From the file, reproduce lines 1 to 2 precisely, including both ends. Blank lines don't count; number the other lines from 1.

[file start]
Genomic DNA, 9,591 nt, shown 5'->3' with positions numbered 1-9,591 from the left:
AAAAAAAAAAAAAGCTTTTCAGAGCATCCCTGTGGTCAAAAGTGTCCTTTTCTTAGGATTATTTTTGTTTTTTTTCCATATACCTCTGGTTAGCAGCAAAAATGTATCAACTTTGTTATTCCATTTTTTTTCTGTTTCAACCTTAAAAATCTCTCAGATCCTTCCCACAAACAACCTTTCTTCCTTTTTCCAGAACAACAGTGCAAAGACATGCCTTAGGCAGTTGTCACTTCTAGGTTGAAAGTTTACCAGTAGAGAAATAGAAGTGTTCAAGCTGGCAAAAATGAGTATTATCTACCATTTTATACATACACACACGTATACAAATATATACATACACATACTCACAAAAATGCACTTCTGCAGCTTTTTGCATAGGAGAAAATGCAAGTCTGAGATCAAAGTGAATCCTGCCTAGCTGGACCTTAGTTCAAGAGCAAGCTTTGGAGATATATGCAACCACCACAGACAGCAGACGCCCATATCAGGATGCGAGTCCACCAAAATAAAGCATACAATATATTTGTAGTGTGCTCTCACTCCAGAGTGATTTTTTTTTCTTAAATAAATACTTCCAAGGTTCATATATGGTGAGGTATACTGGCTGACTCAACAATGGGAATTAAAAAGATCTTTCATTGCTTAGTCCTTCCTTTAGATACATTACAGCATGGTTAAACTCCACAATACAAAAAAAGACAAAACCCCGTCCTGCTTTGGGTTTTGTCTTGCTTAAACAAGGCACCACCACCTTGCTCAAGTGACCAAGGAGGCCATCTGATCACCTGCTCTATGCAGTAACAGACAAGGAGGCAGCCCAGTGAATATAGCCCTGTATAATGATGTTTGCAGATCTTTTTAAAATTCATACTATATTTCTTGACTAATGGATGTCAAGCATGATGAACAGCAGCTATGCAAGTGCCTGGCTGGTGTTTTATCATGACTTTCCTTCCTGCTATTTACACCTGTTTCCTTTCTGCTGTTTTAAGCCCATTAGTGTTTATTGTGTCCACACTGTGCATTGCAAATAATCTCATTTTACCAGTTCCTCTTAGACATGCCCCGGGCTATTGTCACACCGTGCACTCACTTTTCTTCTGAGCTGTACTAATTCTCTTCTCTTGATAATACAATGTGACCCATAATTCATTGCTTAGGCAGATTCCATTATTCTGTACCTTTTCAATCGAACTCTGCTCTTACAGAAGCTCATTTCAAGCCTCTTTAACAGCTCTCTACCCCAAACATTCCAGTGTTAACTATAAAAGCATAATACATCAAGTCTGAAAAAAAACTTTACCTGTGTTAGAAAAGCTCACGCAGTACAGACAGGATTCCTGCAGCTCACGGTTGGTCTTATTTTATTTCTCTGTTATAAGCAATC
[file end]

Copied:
Genomic DNA, 9,591 nt, shown 5'->3' with positions numbered 1-9,591 from the left:
AAAAAAAAAAAAAGCTTTTCAGAGCATCCCTGTGGTCAAAAGTGTCCTTTTCTTAGGATTATTTTTGTTTTTTTTCCATATACCTCTGGTTAGCAGCAAAAATGTATCAACTTTGTTATTCCATTTTTTTTCTGTTTCAACCTTAAAAATCTCTCAGATCCTTCCCACAAACAACCTTTCTTCCTTTTTCCAGAACAACAGTGCAAAGACATGCCTTAGGCAGTTGTCACTTCTAGGTTGAAAGTTTACCAGTAGAGAAATAGAAGTGTTCAAGCTGGCAAAAATGAGTATTATCTACCATTTTATACATACACACACGTATACAAATATATACATACACATACTCACAAAAATGCACTTCTGCAGCTTTTTGCATAGGAGAAAATGCAAGTCTGAGATCAAAGTGAATCCTGCCTAGCTGGACCTTAGTTCAAGAGCAAGCTTTGGAGATATATGCAACCACCACAGACAGCAGACGCCCATATCAGGATGCGAGTCCACCAAAATAAAGCATACAATATATTTGTAGTGTGCTCTCACTCCAGAGTGATTTTTTTTTCTTAAATAAATACTTCCAAGGTTCATATATGGTGAGGTATACTGGCTGACTCAACAATGGGAATTAAAAAGATCTTTCATTGCTTAGTCCTTCCTTTAGATACATTACAGCATGGTTAAACTCCACAATACAAAAAAAGACAAAACCCCGTCCTGCTTTGGGTTTTGTCTTGCTTAAACAAGGCACCACCACCTTGCTCAAGTGACCAAGGAGGCCATCTGATCACCTGCTCTATGCAGTAACAGACAAGGAGGCAGCCCAGTGAATATAGCCCTGTATAATGATGTTTGCAGATCTTTTTAAAATTCATACTATATTTCTTGACTAATGGATGTCAAGCATGATGAACAGCAGCTATGCAAGTGCCTGGCTGGTGTTTTATCATGACTTTCCTTCCTGCTATTTACACCTGTTTCCTTTCTGCTGTTTTAAGCCCATTAGTGTTTATTGTGTCCACACTGTGCATTGCAAATAATCTCATTTTACCAGTTCCTCTTAGACATGCCCCGGGCTATTGTCACACCGTGCACTCACTTTTCTTCTGAGCTGTACTAATTCTCTTCTCTTGATAATACAATGTGACCCATAATTCATTGCTTAGGCAGATTCCATTATTCTGTACCTTTTCAATCGAACTCTGCTCTTACAGAAGCTCATTTCAAGCCTCTTTAACAGCTCTCTACCCCAAACATTCCAGTGTTAACTATAAAAGCATAATACATCAAGTCTGAAAAAAAACTTTACCTGTGTTAGAAAAGCTCACGCAGTACAGACAGGATTCCTGCAGCTCACGGTTGGTCTTATTTTATTTCTCTGTTATAAGCAATC